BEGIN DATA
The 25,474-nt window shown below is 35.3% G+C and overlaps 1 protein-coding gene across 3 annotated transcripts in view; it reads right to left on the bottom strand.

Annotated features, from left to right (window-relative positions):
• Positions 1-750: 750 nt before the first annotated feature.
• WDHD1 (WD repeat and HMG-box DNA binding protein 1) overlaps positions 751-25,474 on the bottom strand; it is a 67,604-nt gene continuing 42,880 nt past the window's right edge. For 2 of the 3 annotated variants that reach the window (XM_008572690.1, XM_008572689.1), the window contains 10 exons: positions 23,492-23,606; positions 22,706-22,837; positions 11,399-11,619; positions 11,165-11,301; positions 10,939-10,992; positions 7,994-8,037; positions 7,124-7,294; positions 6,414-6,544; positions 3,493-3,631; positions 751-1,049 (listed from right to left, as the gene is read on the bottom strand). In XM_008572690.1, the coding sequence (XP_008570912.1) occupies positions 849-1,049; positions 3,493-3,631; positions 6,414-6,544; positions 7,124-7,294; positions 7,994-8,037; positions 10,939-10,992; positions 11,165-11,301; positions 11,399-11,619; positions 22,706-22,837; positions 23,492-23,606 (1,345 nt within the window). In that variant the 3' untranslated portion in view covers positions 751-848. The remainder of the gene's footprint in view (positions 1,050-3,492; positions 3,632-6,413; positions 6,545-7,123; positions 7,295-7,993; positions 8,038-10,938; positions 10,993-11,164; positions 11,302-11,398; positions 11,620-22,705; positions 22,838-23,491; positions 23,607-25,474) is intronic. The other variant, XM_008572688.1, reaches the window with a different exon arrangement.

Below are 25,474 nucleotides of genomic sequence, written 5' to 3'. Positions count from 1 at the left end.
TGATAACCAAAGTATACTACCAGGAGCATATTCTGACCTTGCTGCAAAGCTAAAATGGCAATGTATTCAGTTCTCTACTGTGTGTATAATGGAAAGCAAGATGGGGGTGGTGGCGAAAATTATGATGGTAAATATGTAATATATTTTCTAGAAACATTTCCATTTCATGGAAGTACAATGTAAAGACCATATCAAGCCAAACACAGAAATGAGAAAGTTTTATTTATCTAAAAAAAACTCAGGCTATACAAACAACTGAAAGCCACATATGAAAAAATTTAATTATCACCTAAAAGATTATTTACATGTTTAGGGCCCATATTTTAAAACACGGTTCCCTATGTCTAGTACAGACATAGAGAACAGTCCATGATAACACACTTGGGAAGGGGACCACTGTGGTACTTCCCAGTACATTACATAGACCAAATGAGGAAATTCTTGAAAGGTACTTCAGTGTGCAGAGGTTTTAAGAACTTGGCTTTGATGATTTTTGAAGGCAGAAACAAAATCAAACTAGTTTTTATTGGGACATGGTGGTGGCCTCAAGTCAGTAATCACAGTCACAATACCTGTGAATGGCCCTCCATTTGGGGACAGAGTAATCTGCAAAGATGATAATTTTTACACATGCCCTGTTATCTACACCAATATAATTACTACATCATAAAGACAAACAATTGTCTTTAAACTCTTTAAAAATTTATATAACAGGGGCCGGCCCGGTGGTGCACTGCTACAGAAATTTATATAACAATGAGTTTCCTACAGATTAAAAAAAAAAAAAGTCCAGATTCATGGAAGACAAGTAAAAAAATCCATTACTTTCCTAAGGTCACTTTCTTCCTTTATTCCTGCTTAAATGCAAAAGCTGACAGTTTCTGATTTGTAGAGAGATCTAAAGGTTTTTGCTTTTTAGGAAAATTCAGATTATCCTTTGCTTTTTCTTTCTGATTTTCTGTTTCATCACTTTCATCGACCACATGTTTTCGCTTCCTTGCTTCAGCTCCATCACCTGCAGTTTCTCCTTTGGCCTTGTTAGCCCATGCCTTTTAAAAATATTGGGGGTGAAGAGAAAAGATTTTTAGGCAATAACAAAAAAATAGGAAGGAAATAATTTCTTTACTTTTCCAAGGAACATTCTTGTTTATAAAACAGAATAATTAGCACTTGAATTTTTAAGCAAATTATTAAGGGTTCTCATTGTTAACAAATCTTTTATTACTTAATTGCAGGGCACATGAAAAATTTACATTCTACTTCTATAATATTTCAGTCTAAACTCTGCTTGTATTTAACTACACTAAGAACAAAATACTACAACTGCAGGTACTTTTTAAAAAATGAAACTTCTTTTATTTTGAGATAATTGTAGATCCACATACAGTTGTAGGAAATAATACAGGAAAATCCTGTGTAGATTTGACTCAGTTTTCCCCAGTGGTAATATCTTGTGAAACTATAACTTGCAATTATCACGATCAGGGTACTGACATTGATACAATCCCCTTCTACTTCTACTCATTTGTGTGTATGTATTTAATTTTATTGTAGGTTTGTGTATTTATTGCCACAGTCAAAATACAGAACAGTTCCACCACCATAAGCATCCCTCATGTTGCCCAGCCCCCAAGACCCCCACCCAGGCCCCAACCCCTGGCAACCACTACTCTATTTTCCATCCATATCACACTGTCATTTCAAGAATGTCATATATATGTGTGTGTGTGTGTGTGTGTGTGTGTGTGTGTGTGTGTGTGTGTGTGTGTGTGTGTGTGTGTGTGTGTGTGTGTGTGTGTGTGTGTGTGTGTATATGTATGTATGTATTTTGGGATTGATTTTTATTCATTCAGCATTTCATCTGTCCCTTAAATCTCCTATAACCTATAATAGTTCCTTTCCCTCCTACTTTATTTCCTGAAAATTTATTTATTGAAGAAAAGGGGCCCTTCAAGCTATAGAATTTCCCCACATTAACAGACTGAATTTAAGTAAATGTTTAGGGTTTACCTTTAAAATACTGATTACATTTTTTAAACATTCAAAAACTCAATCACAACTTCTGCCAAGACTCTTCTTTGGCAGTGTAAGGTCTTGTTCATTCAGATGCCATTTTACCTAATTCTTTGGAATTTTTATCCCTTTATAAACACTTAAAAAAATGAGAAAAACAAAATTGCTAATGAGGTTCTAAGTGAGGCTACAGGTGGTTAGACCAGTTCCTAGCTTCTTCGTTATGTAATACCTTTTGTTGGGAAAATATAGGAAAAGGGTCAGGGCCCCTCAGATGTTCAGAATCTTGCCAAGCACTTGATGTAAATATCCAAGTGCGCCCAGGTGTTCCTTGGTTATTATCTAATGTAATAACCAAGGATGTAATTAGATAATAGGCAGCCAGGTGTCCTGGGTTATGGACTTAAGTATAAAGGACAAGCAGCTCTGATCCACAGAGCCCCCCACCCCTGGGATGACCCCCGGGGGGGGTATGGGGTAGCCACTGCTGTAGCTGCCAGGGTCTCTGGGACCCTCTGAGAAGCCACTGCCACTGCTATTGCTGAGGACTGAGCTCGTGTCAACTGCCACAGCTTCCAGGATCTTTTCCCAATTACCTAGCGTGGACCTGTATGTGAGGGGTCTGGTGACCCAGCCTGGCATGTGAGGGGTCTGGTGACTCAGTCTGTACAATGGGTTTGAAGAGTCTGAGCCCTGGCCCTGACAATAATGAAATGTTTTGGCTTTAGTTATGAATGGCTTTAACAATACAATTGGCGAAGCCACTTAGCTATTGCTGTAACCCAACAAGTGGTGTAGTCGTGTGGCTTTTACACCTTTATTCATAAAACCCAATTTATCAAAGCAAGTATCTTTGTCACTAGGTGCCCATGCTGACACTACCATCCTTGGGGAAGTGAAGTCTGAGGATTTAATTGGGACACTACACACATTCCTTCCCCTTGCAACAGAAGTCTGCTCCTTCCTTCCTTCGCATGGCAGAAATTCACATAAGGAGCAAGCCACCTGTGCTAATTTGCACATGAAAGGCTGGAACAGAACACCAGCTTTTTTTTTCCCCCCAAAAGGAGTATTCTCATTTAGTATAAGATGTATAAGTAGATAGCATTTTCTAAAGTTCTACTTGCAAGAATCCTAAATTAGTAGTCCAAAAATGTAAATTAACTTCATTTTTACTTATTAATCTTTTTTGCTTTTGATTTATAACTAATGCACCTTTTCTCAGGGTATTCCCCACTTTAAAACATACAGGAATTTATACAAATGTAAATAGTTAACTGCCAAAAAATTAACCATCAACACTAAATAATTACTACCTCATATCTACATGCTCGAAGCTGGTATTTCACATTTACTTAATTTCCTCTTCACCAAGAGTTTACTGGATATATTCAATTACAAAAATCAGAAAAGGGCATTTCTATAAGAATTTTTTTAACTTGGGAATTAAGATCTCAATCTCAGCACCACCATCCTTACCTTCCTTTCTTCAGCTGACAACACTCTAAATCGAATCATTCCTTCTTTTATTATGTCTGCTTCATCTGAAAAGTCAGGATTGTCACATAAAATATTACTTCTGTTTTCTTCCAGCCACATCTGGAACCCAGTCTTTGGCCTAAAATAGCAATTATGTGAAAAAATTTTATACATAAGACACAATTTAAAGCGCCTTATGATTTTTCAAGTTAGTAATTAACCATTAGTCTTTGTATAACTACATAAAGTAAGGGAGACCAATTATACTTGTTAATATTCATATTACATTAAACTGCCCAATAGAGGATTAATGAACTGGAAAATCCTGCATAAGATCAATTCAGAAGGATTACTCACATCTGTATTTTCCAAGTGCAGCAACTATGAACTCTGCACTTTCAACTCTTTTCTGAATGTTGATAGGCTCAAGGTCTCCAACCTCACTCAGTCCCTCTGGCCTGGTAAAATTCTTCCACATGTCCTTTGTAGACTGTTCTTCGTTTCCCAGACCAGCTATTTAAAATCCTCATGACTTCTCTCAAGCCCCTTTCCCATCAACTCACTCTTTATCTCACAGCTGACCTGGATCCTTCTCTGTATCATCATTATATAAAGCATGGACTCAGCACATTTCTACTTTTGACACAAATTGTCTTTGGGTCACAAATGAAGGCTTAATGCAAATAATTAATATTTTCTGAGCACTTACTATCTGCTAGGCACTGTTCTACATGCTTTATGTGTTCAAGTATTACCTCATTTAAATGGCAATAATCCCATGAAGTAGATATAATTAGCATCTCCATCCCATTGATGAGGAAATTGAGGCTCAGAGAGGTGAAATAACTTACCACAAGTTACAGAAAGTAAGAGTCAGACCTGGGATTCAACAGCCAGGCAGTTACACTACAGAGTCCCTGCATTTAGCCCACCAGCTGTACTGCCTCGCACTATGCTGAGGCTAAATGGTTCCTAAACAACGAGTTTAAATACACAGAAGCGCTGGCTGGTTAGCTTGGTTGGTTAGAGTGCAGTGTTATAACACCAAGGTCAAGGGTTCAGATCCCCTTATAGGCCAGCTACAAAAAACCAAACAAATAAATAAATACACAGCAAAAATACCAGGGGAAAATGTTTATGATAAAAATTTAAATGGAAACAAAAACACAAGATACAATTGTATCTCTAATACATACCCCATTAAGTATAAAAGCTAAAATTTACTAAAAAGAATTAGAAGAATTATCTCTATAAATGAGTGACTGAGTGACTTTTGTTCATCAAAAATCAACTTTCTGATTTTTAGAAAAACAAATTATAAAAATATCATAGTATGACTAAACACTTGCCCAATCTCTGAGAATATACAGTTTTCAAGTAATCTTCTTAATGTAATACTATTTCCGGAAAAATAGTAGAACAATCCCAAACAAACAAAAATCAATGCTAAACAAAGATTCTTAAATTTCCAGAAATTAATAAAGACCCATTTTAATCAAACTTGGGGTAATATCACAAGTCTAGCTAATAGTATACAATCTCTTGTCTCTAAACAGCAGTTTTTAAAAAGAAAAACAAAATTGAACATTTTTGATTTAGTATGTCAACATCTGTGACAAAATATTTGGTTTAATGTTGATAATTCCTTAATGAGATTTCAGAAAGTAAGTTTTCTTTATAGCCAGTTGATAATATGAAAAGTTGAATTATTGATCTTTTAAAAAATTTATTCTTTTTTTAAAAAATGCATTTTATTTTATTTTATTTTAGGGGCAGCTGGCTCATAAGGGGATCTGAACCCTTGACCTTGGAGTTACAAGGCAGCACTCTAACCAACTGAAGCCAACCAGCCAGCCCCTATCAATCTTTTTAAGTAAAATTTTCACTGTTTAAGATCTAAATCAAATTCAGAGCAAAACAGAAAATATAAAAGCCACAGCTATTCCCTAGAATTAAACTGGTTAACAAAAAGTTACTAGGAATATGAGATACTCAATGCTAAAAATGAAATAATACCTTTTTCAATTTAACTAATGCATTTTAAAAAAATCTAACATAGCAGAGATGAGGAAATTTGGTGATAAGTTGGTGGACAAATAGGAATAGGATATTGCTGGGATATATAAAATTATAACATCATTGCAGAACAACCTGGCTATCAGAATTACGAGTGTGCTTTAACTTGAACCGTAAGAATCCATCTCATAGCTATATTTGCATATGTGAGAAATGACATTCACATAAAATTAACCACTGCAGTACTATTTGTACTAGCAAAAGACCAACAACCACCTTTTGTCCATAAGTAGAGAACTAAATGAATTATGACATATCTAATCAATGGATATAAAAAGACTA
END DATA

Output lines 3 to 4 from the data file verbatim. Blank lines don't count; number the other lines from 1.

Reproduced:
• Positions 1-750: 750 nt before the first annotated feature.
• WDHD1 (WD repeat and HMG-box DNA binding protein 1) overlaps positions 751-25,474 on the bottom strand; it is a 67,604-nt gene continuing 42,880 nt past the window's right edge. For 2 of the 3 annotated variants that reach the window (XM_008572690.1, XM_008572689.1), the window contains 10 exons: positions 23,492-23,606; positions 22,706-22,837; positions 11,399-11,619; positions 11,165-11,301; positions 10,939-10,992; positions 7,994-8,037; positions 7,124-7,294; positions 6,414-6,544; positions 3,493-3,631; positions 751-1,049 (listed from right to left, as the gene is read on the bottom strand). In XM_008572690.1, the coding sequence (XP_008570912.1) occupies positions 849-1,049; positions 3,493-3,631; positions 6,414-6,544; positions 7,124-7,294; positions 7,994-8,037; positions 10,939-10,992; positions 11,165-11,301; positions 11,399-11,619; positions 22,706-22,837; positions 23,492-23,606 (1,345 nt within the window). In that variant the 3' untranslated portion in view covers positions 751-848. The remainder of the gene's footprint in view (positions 1,050-3,492; positions 3,632-6,413; positions 6,545-7,123; positions 7,295-7,993; positions 8,038-10,938; positions 10,993-11,164; positions 11,302-11,398; positions 11,620-22,705; positions 22,838-23,491; positions 23,607-25,474) is intronic. The other variant, XM_008572688.1, reaches the window with a different exon arrangement.